Recorded: 04 Aug 2003
Again the whole idea of what are the important questions. And how do you think about the important questions. And what constitutes a way of approaching an important question; they are very, very similar.
So, you know, one would have loved to have been a fly on the ceiling at the time when they were actually interacting and discussing which model for DNA was right. It must have been absolutely fabulous. But I can’t imagine very much beyond what I know has been sort of imprinted on me by reading what Jim has written about it, what Francis has written about it. What, you know, other people have observed.
Joan Steitz is a prominent molecular biologist who earned her Ph.D. under Jim Watson at Harvard University in 1967. She joined the faculty at Yale University in 1970 and is currently the Sterling Professor of Molecular Biophysics and Biochemistry and the Director of the Molecular Genetics Program at the Boyer Center for Molecular Medicine at Yale. She is also an Investigator for the Howard Hughes Medical Institute. Steitz’s research involves determining the structure and function of small RNA-protein complexes.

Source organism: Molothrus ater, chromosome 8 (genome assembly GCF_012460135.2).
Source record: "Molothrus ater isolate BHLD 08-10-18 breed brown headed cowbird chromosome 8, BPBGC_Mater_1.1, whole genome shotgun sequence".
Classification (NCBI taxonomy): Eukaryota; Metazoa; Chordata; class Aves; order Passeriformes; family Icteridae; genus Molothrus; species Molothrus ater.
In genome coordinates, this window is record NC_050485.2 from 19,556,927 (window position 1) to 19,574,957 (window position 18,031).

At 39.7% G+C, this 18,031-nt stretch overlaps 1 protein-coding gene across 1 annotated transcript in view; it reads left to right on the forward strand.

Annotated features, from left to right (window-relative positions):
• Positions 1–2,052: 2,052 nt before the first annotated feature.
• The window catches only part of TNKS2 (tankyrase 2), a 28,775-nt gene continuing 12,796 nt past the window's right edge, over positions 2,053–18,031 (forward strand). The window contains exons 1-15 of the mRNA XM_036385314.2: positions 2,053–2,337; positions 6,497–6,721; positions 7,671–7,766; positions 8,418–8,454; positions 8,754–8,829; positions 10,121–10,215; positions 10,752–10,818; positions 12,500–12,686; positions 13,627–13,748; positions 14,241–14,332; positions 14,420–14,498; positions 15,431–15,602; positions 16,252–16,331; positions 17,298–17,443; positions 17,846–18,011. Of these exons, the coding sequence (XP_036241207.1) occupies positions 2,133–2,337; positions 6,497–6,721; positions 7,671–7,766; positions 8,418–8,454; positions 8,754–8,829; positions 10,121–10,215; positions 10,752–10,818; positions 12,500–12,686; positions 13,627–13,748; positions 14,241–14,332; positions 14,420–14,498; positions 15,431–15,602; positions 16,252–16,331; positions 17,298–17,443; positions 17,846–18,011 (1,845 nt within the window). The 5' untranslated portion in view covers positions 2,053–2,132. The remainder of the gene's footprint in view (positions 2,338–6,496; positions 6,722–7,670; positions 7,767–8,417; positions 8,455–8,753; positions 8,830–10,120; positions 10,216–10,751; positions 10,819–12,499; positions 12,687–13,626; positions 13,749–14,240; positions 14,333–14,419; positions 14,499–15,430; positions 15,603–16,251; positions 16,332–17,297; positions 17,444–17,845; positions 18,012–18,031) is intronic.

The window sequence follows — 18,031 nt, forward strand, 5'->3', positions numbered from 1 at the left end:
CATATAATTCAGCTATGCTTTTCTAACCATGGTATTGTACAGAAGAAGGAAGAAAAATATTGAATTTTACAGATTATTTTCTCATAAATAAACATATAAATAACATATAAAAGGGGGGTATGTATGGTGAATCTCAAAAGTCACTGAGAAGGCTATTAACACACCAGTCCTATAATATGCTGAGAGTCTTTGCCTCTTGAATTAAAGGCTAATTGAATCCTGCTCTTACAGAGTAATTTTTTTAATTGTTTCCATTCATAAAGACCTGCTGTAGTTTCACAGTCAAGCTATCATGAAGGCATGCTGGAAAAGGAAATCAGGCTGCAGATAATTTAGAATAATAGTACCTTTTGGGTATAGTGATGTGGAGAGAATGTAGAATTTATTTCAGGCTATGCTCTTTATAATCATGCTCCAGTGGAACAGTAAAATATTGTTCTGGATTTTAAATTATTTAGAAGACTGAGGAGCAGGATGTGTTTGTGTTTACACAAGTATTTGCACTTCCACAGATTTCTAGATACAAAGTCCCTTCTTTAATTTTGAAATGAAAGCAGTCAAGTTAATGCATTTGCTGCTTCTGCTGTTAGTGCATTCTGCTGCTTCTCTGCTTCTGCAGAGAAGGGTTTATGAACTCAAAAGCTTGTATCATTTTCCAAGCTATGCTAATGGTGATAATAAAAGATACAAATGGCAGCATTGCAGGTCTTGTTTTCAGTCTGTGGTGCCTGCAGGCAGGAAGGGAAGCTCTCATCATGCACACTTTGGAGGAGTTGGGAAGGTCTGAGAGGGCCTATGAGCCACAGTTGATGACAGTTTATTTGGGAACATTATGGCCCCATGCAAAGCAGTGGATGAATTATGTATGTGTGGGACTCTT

She has received numerous awards including the National Medal of Science (1986), the Weizmann Women and Science Award (1994), the Novartis Drew Award in Biomedical Research (1999), the UNESCO-L'Oréal Women in Science Award (2001), and the Lewis S. Rosenstiel Award for Distinguished Work in Basic Medical Research (2002).